When The Huntington’s Japanese Garden reopens to the public on April 11 after a year-long renovation, it will be an appropriate time to reflect on its 100-year history.
Kendall H. Brown says that we can understand the history of Japanese gardens in America in the past century by looking at the three distinct types of landscapes that now make up The Huntington’s Japanese Garden: the stroll garden, with its pond and moon bridge; the dry, raked gravel garden; and the new tea garden.
Brown, professor of Asian art history at California State University, Long Beach, spoke at The Huntington last year to kick off a new lecture series celebrating the garden’s 2012 centennial. His talk is worth listening to again in the weeks before the reopening—you can download it from iTunes U or click and listen to it here.
In the lecture, Brown recounts how Americans first learned about Japanese gardens through pavilions at worlds’ fairs, first in Philadelphia in 1876 and then in Chicago in 1893. These early displays featured traditional Japanese architecture surrounded by a small, simple garden. That was soon to change.
In 1894, antiques dealer George Turner Marsh won the bid to create a Japanese village for the California Midwinter International Exposition in San Francisco. Marsh felt Americans needed more context in which to understand Japanese culture: to cross over an arched bridge, to have tea in a teahouse, to be served by women wearing kimonos.
“This becomes part of Marsh’s image of how to sell Japan to the West, and it’s wildly successful,” recounts Brown. (Marsh’s garden later becomes Golden Gate Park’s Japanese Tea Garden.)
Entrepreneurs then started building commercial Japanese teahouses across the country, often with a small garden. By the early 1910s and ’20s, one could drink tea at a Japanese tea garden at the Cawston Ostrich Farm in South Pasadena or on a rooftop garden at the Ritz-Carlton Hotel in New York City, and in many places in between.
“Having a Japanese garden becomes a sign of being up-to-date, of being fashionable,” opines Brown.
Henry Huntington got into the game in 1911, when he went looking for Asian plants but ended up buying an entire commercial tea garden in Pasadena, run by none other than George Turner Marsh.
Tiring of the business, Marsh sold everything to Huntington: Japanese pine and cypress, flowering plum, peach and cherry trees, azaleas, peonies and camellias, but also stones, two thatched structures, and an ornate Japanese house with late Meiji period details—the crown jewel of the current renovation project, the Japanese House.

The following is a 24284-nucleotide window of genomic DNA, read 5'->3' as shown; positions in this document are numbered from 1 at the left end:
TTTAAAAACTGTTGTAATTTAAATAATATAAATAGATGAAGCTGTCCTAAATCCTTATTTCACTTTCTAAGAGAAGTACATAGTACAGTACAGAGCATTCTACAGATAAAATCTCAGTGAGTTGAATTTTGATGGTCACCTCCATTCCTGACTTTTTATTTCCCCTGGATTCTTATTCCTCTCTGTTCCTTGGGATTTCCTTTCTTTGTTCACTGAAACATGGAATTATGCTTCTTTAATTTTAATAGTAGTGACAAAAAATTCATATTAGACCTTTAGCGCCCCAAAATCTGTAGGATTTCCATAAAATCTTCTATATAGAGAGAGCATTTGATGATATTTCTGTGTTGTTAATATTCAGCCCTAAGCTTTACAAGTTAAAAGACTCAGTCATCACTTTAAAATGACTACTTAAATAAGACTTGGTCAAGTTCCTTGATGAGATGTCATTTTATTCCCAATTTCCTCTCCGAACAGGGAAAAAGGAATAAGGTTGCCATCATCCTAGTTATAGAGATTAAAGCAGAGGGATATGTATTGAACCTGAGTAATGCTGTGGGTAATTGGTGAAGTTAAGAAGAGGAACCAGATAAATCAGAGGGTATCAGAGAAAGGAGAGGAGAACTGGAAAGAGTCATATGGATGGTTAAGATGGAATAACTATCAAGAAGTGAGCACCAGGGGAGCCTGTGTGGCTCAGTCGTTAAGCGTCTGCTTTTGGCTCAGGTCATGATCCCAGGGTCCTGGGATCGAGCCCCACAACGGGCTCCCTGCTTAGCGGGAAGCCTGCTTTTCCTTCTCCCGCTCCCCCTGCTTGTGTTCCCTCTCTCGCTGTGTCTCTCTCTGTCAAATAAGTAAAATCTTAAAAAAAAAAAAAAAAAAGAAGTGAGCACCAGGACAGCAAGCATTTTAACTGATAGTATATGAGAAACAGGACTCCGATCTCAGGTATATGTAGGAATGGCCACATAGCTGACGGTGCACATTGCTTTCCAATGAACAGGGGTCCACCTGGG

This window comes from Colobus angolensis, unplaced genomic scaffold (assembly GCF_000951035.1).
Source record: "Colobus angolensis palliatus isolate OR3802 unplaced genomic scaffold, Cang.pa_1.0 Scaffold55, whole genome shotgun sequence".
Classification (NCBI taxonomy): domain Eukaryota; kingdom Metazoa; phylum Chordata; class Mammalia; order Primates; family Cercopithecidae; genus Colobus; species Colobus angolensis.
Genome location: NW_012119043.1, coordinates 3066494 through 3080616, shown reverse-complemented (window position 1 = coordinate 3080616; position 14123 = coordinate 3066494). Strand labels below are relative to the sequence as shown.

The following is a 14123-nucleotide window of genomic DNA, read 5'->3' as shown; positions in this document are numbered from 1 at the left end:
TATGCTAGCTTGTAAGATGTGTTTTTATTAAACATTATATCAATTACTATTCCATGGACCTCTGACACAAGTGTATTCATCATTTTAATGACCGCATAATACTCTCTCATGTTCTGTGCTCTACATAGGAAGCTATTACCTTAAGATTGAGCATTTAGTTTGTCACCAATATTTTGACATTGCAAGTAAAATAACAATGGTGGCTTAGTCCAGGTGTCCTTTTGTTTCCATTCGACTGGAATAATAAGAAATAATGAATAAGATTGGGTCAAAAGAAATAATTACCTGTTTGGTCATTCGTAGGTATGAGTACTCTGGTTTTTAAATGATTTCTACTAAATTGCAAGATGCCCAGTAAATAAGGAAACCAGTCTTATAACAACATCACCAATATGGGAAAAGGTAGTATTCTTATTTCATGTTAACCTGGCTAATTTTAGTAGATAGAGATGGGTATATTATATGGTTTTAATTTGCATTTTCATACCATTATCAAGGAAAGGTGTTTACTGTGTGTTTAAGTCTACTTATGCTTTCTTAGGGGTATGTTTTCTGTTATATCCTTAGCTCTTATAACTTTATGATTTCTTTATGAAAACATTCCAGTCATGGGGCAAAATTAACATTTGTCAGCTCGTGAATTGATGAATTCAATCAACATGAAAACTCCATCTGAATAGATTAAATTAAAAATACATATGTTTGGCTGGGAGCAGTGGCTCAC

Huntington hired a Japanese carpenter, Toichiro Kawai, to assemble the Japanese House, build a Torii gate, and construct the now-iconic moon bridge. “This is not just moving over the old Marsh tea garden,” says Brown, “it’s wildly expanding on it.” Meanwhile, this grand concept of a Japanese garden was being repeated all over North America and in Australia.
Another shift occurred in the postwar period when Japanese garden aesthetics were reimagined as modernism: clean, simple, and spiritual. Enter the dry, Zen garden. The Brooklyn Botanic Garden, which has one of the earliest institutional Japanese gardens, added a dry garden in 1963. Two years later, The Huntington installed its raked-gravel dry garden (karesansui) and a bonsai courtyard.
And now in 2012, The Huntington has expanded the Japanese Garden with a tea garden and the exquisite Seifu-an teahouse (the Arbor of Pure Breeze), donated by the Pasadena Buddhist Temple.
“When we look at the Japanese Garden at the Huntington, we see something very specific with its own local history,” says Brown. “But we also see something that opens our eyes to Japanese gardens throughout North America.”
Kendall Brown will be contributing an essay to an upcoming book about the Japanese Garden, due out from the Huntington Library Press in the fall. Visit The Huntington’s website for the latest information on the events surrounding the reopening of the Japanese Garden.
Captions: Visitors in the 1930s view the ponds of the Japanese Garden from the moon bridge (the structure was later closed to pedestrians); the Zen Garden; a glimpse at the teahouse set amid pines at the new tea garden.
Diana W. Thompson is a freelance writer based in South Pasadena, Calif., and a regular contributor to “Huntington Frontiers” magazine.